In the next series of experiments we tested whether the different effects of exogenous vs. endogenous BDNF on neuronal structure might depend on the age of the treated primary hippocampal neurons. To this aim we analyzed whether a gain- or a loss-of-function approach for BDNF regulates the dendritic architecture or spine number and morphology in 2 weeks-old primary hippocampal neurons (15 DIV; Figure 2A). When 15 DIV fEGFP-expressing neurons treated for 24 hours with BDNF were compared to control neurons, no obvious difference in dendritic spine density or morphology could be observed. Accordingly, the quantification of spine density did not result in any significant difference between BDNF treated and control neurons (Figure 2B, Table S1). However, as for mature hippocampal neurons, also here the application of BDNF blocking antibodies led to a highly significant reduction in dendritic spine density (Figure 2B, Table S1; control vs. BDNF-Abs and BDNF vs. BDNF-Abs p < 0.001). We then assessed whether BDNF regulates spine morphology comparing the maximal spine head width and spines length between different treatments. Application of exogenous BDNF for 24 h did not result in any significant alteration of the spine head width (Figure 2C, Table S1) and length (Figure 2D, Table S1) in comparison to the control condition. Interestingly, while the loss-of-function experiments did not result in any significant change in spine head width (Figure 2C, Table S1) a significant increase in dendritic spine length could be observed after application of BDNF blocking antibodies in comparison to both the control and the BDNF treatment (Figure 2D, Table S1; control vs. BDNF-Abs and BDNF vs. BDNF-Abs p < 0.001). Binning the spines according to their head width and comparing the different treatments within each spine head category resulted in a significant increase in the proportion of spines with a small head for the BDNF blocking antibody treatment only when compared to the BDNF treatment (Figure 2E; BDNF vs. BDNF-Abs p < 0.05). No significant changes could be observed for the spine head width distribution upon BDNF application (Figure 2E) when compared to the control condition. Binning the spines according to their length showed for neurons treated with BDNF blocking antibodies a significant decrease in the shorter spine category (Figure 2F; <0.5 μm, control vs. BDNF-Abs p < 0.01, BDNF vs. BDNF-Abs p < 0.001; and ≥0.5 μm <1 μm, control vs. BDNF-Abs p < 0.01, BDNF vs. BNF-Abs p < 0.001) accompanied by a significant increase in longer spines (Figure 2F; >1.5 μm, control vs. BDNF-Abs p < 0.01, BDNF vs. BDNF-Abs p < 0.001). Finally, we also analyzed whether the effect of BDNF on dendrite architecture might be age dependent. However, also for 15 DIV hippocampal neurons when either a BDNF or a BDNF antibody treatment was compared to the controls, no significant alteration in dendritic complexity could be observed for the Sholl analysis (Figure 2G). Accordingly, we did not observe any significant differences in total complexity between the different treatments (Figure 2G′, Table S1).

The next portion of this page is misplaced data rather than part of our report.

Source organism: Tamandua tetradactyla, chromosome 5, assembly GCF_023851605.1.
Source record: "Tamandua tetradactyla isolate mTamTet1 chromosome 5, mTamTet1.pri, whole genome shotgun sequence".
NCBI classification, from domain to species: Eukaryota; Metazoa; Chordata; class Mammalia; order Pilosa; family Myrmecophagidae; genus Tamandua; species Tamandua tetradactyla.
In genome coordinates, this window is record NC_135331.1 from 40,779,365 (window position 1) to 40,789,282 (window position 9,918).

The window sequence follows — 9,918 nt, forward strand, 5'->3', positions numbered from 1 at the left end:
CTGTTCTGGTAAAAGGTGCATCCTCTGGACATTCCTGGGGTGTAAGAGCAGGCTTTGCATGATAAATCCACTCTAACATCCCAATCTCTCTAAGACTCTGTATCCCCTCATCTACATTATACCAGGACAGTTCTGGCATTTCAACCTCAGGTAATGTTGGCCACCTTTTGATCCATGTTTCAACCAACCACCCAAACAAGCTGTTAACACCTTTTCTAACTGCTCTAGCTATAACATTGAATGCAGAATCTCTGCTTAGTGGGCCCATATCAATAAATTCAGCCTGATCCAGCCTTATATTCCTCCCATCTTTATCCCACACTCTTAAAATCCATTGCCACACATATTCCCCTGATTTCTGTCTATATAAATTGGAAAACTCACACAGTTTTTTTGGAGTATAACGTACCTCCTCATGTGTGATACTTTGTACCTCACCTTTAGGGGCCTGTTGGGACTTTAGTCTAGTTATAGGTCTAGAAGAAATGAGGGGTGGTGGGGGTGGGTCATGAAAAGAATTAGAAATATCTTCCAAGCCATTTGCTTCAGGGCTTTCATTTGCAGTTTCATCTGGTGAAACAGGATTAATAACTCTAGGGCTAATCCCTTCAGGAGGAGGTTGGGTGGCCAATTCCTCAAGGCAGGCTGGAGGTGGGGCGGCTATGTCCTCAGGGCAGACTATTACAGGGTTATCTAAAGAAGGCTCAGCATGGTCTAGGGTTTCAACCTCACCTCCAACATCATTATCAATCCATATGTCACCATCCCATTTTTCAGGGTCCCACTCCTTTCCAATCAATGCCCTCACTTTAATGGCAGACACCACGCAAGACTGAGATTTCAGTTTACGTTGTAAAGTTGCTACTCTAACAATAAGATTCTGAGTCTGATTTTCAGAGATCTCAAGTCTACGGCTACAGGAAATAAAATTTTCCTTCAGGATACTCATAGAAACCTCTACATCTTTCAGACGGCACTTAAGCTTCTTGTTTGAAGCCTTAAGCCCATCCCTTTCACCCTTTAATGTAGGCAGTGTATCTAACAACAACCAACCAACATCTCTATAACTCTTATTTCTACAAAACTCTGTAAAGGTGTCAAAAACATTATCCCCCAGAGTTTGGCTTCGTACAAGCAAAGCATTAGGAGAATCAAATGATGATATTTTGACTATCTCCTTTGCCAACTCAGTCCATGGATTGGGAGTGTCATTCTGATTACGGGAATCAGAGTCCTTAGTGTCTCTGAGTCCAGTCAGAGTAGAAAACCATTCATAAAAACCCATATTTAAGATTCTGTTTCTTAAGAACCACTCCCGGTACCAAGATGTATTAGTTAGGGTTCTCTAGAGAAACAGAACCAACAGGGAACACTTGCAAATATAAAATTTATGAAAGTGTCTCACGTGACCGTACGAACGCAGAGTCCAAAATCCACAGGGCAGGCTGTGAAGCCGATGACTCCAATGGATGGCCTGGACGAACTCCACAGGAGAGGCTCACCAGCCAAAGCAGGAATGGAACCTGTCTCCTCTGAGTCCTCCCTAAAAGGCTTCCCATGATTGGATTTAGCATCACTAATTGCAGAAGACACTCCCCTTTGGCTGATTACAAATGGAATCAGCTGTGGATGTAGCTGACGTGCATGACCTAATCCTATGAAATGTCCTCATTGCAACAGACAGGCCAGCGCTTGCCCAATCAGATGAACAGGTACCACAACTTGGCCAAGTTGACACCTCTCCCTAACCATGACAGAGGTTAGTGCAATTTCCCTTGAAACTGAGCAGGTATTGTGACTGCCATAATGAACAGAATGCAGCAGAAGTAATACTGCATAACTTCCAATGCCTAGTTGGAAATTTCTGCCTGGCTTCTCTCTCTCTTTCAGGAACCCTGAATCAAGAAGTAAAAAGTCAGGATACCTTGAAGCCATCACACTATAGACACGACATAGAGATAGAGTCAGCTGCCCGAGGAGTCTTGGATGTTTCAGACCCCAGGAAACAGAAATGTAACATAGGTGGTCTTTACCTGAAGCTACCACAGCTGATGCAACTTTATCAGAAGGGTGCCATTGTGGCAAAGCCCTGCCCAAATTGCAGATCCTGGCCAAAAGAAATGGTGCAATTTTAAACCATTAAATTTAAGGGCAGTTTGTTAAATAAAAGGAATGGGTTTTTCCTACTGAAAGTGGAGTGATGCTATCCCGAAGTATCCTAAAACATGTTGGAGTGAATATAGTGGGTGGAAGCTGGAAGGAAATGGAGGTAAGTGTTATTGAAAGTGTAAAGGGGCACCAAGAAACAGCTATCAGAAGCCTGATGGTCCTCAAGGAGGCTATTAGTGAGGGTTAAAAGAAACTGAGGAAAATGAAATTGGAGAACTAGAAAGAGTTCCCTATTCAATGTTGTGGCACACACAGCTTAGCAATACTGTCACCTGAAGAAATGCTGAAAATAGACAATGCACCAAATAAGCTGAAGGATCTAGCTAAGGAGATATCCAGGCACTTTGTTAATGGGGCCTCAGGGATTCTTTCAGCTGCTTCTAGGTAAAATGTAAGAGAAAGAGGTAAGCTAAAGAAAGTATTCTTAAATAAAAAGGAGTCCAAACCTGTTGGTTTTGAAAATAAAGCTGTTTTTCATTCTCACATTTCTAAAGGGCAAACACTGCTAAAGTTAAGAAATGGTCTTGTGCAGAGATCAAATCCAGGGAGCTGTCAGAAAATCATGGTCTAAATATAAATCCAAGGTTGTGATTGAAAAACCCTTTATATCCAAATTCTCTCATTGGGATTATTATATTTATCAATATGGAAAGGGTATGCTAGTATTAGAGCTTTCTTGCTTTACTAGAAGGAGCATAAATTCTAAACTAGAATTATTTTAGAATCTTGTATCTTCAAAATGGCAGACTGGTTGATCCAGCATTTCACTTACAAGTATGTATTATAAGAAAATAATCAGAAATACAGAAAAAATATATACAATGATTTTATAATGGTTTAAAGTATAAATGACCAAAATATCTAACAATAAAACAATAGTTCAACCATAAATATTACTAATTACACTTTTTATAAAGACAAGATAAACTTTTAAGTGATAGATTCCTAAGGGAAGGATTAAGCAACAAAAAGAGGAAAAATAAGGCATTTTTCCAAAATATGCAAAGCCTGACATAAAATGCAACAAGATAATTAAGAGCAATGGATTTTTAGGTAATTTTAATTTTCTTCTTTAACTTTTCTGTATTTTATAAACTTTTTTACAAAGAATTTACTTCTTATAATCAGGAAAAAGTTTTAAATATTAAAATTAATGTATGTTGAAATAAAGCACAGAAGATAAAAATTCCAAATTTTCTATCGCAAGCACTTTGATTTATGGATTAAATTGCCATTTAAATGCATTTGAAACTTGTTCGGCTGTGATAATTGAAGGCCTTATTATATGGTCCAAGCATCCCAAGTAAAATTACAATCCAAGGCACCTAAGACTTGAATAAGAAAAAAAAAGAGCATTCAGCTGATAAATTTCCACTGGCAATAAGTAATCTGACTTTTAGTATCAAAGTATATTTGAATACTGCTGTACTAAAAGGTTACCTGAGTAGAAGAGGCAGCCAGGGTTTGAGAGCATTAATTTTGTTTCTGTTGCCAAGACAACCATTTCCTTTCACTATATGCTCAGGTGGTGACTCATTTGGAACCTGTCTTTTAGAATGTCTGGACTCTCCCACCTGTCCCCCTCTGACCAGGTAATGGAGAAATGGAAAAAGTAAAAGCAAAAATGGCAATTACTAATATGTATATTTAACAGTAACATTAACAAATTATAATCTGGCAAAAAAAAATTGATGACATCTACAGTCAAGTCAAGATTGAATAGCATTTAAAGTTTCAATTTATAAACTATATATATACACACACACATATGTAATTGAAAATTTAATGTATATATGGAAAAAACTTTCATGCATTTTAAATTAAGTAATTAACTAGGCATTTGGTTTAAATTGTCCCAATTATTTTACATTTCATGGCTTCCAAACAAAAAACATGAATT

FIGURE 2